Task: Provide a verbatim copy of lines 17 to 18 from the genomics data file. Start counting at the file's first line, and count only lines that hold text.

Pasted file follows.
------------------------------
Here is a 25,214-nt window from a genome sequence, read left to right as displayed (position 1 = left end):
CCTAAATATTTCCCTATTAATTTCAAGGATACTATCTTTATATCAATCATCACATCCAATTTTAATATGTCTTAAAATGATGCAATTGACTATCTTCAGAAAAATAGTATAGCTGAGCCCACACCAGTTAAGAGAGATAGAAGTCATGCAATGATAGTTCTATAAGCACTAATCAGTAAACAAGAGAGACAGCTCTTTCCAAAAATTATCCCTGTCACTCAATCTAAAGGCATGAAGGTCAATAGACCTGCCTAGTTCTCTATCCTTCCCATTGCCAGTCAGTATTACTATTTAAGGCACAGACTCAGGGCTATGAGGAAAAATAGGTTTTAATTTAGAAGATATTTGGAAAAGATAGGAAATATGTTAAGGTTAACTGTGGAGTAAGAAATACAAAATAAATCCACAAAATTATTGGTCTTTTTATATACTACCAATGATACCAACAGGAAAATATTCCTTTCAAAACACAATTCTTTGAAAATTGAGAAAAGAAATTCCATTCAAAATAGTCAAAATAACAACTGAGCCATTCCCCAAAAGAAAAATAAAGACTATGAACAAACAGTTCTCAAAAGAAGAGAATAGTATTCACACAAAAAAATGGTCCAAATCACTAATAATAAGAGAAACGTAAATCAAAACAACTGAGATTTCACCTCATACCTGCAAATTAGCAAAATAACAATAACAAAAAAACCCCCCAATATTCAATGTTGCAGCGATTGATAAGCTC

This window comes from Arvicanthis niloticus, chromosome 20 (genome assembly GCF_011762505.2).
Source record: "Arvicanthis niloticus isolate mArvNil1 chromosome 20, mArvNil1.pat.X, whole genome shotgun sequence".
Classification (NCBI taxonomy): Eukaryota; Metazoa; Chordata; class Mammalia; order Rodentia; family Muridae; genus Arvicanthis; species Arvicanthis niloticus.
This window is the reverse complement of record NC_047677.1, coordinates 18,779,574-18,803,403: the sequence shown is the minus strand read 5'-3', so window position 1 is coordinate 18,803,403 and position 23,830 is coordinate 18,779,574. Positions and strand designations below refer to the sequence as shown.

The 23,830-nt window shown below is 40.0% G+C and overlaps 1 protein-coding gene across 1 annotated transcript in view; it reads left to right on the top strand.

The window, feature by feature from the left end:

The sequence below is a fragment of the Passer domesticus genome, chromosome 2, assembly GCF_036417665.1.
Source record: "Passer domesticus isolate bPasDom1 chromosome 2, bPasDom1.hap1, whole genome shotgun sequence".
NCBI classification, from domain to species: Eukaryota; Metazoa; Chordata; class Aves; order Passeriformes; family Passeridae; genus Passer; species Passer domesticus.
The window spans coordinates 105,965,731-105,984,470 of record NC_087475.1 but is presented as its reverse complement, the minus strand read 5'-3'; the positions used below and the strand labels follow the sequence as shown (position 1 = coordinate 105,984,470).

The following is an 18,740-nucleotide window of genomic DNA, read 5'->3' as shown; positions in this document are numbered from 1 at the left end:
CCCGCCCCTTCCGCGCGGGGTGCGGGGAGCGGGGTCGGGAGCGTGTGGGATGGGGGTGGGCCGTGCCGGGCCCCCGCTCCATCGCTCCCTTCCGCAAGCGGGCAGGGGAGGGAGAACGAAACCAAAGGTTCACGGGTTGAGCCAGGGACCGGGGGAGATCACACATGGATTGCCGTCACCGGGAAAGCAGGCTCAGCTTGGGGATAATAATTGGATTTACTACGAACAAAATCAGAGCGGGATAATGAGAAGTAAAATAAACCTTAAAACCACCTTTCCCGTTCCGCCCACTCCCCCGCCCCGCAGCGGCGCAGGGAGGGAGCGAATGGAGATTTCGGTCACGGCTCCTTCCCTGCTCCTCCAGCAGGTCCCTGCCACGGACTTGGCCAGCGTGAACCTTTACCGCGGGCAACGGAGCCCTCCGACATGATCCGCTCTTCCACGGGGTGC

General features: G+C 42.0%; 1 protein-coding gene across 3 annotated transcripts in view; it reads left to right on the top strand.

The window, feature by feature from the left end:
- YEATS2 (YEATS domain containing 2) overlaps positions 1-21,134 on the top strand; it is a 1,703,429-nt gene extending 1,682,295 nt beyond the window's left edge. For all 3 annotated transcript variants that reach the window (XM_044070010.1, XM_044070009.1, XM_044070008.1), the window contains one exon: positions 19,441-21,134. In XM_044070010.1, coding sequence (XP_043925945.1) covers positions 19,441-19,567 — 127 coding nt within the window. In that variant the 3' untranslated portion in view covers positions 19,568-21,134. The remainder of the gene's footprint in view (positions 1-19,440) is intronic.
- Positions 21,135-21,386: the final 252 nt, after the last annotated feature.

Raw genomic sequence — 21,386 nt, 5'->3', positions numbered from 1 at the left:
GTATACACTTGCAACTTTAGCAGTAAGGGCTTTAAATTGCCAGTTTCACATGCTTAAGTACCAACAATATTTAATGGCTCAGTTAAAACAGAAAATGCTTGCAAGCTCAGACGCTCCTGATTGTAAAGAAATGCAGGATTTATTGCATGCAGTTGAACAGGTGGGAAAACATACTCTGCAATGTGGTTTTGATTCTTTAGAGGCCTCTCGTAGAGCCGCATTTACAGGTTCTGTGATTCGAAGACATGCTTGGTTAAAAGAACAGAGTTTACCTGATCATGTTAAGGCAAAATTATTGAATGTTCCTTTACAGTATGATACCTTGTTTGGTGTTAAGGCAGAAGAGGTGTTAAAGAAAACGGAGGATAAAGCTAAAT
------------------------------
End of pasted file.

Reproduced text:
- YEATS2 (YEATS domain containing 2) overlaps positions 1-21,134 on the top strand; it is a 1,703,429-nt gene extending 1,682,295 nt beyond the window's left edge. For all 3 annotated transcript variants that reach the window (XM_044070010.1, XM_044070009.1, XM_044070008.1), the window contains one exon: positions 19,441-21,134. In XM_044070010.1, coding sequence (XP_043925945.1) covers positions 19,441-19,567 — 127 coding nt within the window. In that variant the 3' untranslated portion in view covers positions 19,568-21,134. The remainder of the gene's footprint in view (positions 1-19,440) is intronic.
- Positions 21,135-21,386: the final 252 nt, after the last annotated feature.